Sunday, July 21, 2024

Jason Tucker of Bluefin Rawbar. (Photo: Carlie Febo)

The Kendall Square Farmers Market, in the area’s canal district, has colorful characters and captivating tales accompanying its locally sourced products.

Jason Tucker, owner of Bow Market’s Bluefin Rawbar in Somerville and head of market operations for seafood distributor Red’s Best, is one of the characters – and confirms it’s, in part, the stories that keep his customers coming back. “They want to meet the farmer,” or in his case, the fisher, he said. “My customers count on me having a lot of stories from the water, whether they are just complaints about bad weather or the boat breaking down. It’s an important part of our business.”

“I’m just a former chef trying to be a fisherman in my dreams. Really, every one of my efforts in business is trying to free me up to do more fishing,” Tucker said.

Tucker said his followers, like other market shoppers, come for distinctly local goods. “Not only do we offer the best of the best in Boston in terms of fresh product, but you can also be assured that it is what we say it is, and it’s coming from a local fisherman,” Tucker said.

A lobster roll by Bluefin Rawbar. (Photo: Carlie Febo)

Tucker and his partner, Red’s Best founder Jared Auerbach, were pioneers in source identification software, developing a proprietary tool several years ago that assures the customer of a seafood’s source. They were also the drivers behind getting fresh fish to area farmers markets in the first place. “It was basically because of an unwillingness on the part of local inspection services to change or innovate,” Tucker said. “It was pretty ridiculous that Boston shouldn’t have fresh fish at farmers markets.” In response, he and Auerbach launched a public-private partnership with the then-mayor’s office to write food safety protocols and “prove the program, keeping temperature logs to show that we could hold fish on ice in a cooler and that kind of stuff.”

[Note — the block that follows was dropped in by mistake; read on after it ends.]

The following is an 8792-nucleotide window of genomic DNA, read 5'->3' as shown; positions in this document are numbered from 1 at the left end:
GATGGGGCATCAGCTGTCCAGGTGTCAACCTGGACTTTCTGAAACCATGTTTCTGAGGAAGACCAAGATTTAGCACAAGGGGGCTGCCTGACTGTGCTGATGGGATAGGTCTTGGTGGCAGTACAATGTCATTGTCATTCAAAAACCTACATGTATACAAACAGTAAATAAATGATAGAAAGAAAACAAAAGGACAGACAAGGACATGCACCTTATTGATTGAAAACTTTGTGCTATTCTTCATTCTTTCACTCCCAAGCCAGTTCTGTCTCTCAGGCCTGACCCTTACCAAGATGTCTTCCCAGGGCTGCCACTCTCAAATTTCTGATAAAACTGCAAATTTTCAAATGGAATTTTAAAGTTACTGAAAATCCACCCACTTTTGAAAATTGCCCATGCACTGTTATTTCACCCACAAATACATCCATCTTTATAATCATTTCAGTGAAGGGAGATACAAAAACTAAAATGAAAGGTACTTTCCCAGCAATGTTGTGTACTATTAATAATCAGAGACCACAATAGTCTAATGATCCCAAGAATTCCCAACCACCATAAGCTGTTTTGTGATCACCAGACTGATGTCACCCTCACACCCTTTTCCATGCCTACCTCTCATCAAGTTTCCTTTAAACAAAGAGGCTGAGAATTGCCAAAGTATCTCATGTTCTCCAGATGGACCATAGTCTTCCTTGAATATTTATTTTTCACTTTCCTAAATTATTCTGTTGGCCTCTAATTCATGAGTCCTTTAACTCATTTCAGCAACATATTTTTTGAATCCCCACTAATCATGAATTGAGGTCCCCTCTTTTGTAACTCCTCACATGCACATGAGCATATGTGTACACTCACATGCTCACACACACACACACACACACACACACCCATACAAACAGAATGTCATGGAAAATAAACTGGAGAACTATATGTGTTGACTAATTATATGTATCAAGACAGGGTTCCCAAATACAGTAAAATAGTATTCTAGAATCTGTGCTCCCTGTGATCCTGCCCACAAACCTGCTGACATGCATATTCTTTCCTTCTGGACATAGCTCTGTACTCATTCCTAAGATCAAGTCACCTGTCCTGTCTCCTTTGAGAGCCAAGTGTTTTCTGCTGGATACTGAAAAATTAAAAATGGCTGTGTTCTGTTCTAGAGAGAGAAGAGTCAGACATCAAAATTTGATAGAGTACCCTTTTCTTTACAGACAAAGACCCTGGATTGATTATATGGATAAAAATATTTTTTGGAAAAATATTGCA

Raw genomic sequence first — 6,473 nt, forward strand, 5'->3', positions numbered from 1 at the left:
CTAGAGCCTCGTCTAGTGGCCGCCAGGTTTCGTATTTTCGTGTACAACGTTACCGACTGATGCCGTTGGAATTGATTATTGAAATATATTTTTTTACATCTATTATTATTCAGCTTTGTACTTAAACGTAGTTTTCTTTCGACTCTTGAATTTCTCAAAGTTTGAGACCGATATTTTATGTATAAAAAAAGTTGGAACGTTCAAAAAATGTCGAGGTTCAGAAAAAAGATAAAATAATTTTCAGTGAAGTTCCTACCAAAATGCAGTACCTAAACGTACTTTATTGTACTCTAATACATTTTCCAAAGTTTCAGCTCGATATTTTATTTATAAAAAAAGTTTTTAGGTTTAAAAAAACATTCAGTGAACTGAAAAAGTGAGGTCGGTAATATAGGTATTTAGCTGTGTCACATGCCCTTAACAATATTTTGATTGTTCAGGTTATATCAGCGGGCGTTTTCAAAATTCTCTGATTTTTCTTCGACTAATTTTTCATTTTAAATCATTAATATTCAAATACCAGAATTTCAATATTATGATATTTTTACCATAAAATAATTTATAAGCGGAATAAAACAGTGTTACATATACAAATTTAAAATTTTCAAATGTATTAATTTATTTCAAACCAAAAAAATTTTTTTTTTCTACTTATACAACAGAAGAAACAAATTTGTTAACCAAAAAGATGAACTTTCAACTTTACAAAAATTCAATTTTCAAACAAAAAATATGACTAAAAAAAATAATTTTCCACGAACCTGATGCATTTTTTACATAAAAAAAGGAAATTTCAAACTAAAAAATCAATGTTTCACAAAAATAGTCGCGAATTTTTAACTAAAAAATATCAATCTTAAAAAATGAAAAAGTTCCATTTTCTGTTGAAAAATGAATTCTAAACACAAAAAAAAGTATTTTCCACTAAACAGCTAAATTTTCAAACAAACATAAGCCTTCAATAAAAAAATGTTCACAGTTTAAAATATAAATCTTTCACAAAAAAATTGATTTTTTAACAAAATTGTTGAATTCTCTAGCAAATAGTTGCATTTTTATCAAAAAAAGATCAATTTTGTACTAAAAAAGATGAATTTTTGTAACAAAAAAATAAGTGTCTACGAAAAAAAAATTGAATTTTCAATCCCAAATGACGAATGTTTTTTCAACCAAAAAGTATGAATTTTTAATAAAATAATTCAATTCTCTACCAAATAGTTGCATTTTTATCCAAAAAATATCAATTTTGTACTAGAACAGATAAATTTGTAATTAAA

At Kendall, Tucker is one of almost 20 vendors in the market after a three-year Covid-forced hiatus. The venue, sponsored by BioMed Realty and produced by Mass Farmers Markets, showcases a variety of Massachusetts products and other goods at stalls open from noon to 6 p.m. Thursdays until Nov. 16 at 450 Kendall St.

Tucker appears weekly with 10 other small-business owners; a half-dozen others are there more intermittently, including Brian Ruhlman of Craic Sauce, a seller of hot sauces.

“My dad would always have green Tabasco, and I started to really like that when I was around like 10 or so,” Ruhlman said. When his father decided to grow ghost peppers in the family garden years later, Ruhlmann was happy to sample some – “and almost threw up because it was so hot,” he said. “So I was like, what did I do with a hundred of these?”

Visitors have been buying the results of his enterprising answer since 2017.

Cambridge Day will visit with Ruhlman and a handful of other Kendall farmers market participants to share their stories in the weeks to come, including:

Cini Coffee

Depth N Green

Harper the Sharper

Sherman & Cherie’s Beezy Bees